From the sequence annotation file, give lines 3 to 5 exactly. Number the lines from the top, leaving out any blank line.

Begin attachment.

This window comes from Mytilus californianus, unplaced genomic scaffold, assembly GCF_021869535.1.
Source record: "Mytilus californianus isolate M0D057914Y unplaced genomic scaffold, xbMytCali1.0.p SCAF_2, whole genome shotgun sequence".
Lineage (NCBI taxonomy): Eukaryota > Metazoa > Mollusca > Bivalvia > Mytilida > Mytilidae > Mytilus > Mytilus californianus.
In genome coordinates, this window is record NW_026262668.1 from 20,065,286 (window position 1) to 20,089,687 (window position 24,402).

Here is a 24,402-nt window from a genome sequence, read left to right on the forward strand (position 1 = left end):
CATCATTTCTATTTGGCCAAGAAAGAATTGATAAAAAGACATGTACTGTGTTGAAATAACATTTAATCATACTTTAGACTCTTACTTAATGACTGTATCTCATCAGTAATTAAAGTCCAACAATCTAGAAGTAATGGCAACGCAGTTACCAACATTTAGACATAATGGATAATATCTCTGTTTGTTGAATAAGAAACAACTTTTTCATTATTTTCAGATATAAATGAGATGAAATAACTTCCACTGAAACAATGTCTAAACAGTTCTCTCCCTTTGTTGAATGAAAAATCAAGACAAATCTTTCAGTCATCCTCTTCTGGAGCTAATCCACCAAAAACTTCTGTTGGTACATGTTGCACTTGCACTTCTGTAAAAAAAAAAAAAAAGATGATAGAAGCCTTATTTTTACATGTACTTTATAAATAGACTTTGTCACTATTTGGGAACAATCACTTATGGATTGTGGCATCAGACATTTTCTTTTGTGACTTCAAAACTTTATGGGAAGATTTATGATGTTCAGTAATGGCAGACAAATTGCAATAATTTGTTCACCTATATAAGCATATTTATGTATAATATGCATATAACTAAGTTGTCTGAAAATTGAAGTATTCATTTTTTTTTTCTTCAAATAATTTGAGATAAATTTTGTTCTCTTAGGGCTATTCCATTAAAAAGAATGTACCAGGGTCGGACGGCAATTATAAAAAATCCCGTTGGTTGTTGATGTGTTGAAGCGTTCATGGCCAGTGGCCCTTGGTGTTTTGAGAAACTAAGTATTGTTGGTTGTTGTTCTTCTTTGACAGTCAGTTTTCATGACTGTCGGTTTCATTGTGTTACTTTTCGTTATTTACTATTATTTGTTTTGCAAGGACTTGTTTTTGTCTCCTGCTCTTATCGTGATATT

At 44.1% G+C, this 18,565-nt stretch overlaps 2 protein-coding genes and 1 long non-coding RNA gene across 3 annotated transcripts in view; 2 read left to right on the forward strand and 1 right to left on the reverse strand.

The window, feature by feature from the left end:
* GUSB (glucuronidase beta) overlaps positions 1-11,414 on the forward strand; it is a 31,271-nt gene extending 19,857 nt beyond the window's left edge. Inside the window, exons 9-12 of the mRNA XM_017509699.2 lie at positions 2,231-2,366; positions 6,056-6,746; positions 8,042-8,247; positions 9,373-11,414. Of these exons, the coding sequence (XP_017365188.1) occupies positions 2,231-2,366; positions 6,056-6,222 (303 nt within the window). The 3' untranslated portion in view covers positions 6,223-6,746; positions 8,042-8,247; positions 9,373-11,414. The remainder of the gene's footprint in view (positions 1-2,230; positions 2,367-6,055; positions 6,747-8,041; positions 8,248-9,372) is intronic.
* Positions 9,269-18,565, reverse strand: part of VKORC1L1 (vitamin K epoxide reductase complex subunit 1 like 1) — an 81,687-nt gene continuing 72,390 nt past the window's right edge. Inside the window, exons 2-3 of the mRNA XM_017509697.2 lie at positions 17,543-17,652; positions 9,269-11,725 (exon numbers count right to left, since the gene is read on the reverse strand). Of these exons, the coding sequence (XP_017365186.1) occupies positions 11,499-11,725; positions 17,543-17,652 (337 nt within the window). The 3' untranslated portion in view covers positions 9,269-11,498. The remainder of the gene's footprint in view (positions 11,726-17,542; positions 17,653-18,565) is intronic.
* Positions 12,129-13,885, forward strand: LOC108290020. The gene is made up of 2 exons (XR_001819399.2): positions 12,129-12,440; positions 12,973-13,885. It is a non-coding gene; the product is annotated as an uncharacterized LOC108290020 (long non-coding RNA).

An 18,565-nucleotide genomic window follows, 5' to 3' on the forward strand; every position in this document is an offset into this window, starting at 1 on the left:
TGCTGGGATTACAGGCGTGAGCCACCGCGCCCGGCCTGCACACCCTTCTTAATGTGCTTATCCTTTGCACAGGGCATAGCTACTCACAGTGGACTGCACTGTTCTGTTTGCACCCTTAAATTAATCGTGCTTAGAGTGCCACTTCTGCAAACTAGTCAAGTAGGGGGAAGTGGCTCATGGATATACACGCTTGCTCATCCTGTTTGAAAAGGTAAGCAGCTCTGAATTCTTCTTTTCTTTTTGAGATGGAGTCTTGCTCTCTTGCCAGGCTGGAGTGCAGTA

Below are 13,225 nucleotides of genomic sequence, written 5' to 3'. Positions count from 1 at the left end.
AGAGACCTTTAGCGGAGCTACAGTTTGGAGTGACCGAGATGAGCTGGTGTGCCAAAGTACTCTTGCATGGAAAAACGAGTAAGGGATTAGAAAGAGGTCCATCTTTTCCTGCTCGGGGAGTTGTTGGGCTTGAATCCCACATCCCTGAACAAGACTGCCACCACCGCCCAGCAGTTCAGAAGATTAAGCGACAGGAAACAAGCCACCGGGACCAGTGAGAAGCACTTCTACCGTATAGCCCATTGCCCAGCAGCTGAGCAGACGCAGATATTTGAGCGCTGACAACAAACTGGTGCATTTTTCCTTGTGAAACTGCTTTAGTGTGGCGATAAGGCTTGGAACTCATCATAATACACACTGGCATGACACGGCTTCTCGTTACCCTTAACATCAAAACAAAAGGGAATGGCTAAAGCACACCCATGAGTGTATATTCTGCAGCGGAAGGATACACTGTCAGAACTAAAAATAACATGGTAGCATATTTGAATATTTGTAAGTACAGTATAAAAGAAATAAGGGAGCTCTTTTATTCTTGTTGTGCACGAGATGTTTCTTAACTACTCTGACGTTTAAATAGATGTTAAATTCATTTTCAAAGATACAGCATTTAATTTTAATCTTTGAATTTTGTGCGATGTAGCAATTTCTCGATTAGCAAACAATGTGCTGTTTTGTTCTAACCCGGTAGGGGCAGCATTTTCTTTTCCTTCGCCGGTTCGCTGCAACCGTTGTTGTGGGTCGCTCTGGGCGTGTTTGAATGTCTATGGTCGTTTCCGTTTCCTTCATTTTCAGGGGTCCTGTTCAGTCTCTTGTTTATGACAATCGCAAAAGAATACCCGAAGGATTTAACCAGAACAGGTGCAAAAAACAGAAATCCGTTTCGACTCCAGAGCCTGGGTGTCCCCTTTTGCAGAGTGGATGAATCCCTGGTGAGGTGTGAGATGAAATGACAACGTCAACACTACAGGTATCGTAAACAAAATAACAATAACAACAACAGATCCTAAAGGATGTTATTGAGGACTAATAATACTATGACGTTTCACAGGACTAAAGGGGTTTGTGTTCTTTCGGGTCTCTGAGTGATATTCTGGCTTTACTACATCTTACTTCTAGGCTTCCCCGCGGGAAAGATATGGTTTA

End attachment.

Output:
Lineage (NCBI taxonomy): Eukaryota > Metazoa > Mollusca > Bivalvia > Mytilida > Mytilidae > Mytilus > Mytilus californianus.
In genome coordinates, this window is record NW_026262668.1 from 20,065,286 (window position 1) to 20,089,687 (window position 24,402).

Here is a 24,402-nt window from a genome sequence, read left to right on the forward strand (position 1 = left end):